Friday, October 31, 2008

Halloween Creativity

Well, I see it's been at least five years since I explained my position on Halloween, and I have *many* new readers since then, so let's go over it once more.

If you're a believer in the way of Jesus Christ, and you abhor this "holiday," that's perfectly okay with me. We have never let our kids dress up as a demon, skeleton, witch, ghost, or anything "evil" ... that's just giving the devil way too much due. If your church offers an alternative family event, I say go for it. You have my full support.

However, I also believe that just as our society has sucked much of the meaning out of Christmas, it has also sucked most all of the meaning of Halloween out of this day. So if you let your kids get dressed up and go knock on strange doors for a few free sweet treats, that's okay with me, too. Be it a nice or not so nice day, American society is the great "dumbing down" factor that creates a level playing field for everyone in that regard. But do remind yourself today is All Saints Eve, and give a nod to the Catholic church, which tried to turn it into something with a higher calling and nature.

And don't let yourself get too carried away with the candy and the costumes, okay?



Give out something other than candy. (Marbles, golf tees, kid's modeling clay)

Insist your dishwasher is making a funny noise. Get everyone who comes to the door into your kitchen to see if they can figure out what it is.

After you give them candy, hand them a bill.

Answer the door with a handful of candy and a mouthful of M & M's. Look surprised, slam the door, then open it a second later and tell them you have no candy. ("There's no candy here. No candy. We have no candy. Why do you think we have candy...?")

Insist they do push-ups or sit-ups before they get their candy.

Hand out menus and let the kids pick their own candy. Keep asking if anyone wants to see the wine list.

Give away colored eggs. Explain you had to use up everything left over from Easter.

Exclaim, "Oh, what a nice selection!" and then go through their bags, picking out one piece of candy from each.

Dress as a pilgrim. Look confused when you see their costumes. Start flipping through a calendar, shaking your head.

[From Possum Al's Homestead, with family-friendly edits and additional material by Mark Raymond]


Busy weekend. My daughter has a school concert tomorrow morning, and a friend is playing at a local coffeehouse tomorrow evening. And, of course, the weekend's big news: Daylight Savings Time comes to an end for those of us in states that observe it on Sunday morning at 2:00 a.m. Be sure to "fall back" an hour before you drop off to sleep Saturday night.

Watch for an "Odds 'n' Ends" post on the blog tomorrow with scraps and photos and a video clip. After that, I'll see you on Monday.



WEB SITE of the WEEK: I've posted "microlending" sites in this space before, but I rather like the concept behind this one. It's from list member Thom N. who invites us all to join him at, where you can loan money to specific entrepeneurs in Third World countries so they can "lift themselves out of poverty." The loans begin as small as $25, and the entrepeneur pays you back as he or she earns income. You can also create or join "teams" of people who pool their money together to have a bigger impact. Tell you what, if at least three other people write to say they're interested in this (my email addy is below), we'll form a "Mark's Musings" team for the benefit of someone who could really use our help. If you don't trust giving to the Kiva website, you can give to me and I'll transfer it on for you. Promise. Let's make some "loans that change lives." Thanks, Thom!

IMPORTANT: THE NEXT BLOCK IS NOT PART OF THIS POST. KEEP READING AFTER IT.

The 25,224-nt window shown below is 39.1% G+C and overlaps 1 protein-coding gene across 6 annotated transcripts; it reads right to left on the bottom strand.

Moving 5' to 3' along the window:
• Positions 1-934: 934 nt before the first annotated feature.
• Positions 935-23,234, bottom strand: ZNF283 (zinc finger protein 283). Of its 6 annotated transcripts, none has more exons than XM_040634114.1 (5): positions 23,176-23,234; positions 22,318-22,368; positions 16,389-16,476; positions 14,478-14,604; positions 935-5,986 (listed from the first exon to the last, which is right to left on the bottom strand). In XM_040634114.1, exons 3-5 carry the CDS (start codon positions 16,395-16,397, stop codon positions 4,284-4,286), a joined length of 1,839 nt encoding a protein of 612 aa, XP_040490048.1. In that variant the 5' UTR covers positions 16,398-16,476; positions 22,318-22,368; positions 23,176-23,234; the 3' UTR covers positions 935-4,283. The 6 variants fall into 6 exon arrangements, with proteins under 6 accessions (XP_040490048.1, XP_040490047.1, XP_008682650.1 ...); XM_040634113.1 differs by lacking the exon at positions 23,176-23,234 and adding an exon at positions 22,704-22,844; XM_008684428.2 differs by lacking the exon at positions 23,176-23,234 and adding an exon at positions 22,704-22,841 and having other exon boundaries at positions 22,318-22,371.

Mark's Musings is still a Habeas-certified spam free mailer. Subscribe, view past issues in the Archives, and click all you want at my web site. To contact me and sooner or later get a reply, click here. To tell me all about your *own* Halloween beliefs, click the previous link. You can forward or reprint "Mark's Musings" freely but please keep the credits attached. Keeping the credits on the post is just good, clean, fun. Try it! Original material and commentary © 2008 by Mark Raymond. I update this blog with a copy of the post daily and occasionally toss in bonus material on the weekends. Look for the label that says "Weekend" and you can bring them all up with one click. My personal mission statement and my license plate is still John 3:30. I'll be so happy to see Wednesday.


WORDS for YOUR WEEKEND: "It's a dangerous business going out your front door." (J.R.R. Tolkein)

Thursday, October 30, 2008

Bean Soup

This Just In Dep't: Fellow list owner, list member, missionary, and all-around-good-guy Dave Aufrance reports an important new medical finding. Hydrogen Sulfide has been shown to reduce hypertension.

In laymen's terms, then: the stink in your farts helps keep your blood pressure low.

This is possibly the best news I've heard in years. No longer do we have to blame it on the dog. "Don't look at me like that, honey, I'm just staying healthy!"

And you thought I was kidding.


Back in the 30s, Mrs. O'Malley arrived from Ireland and settled in Boston. In no time at all, her bean soup made her the talk of New England society.

At a party celebrating the sale of her recipe to a fancy Charles Street restaurant, an old matron approached Mrs. O'Malley and said, "My dear girl, you simply *must* tell me the secret of your soup."

Mrs. O'Malley replied, "Faith and Begorrah, but 'tis a simple thing. The secret to me soup is that I use only and exactly two hundred and thirty nine beans to make it."

"But why only two hundred and thirty nine beans?"

"Because, lass, one more would make it too farty."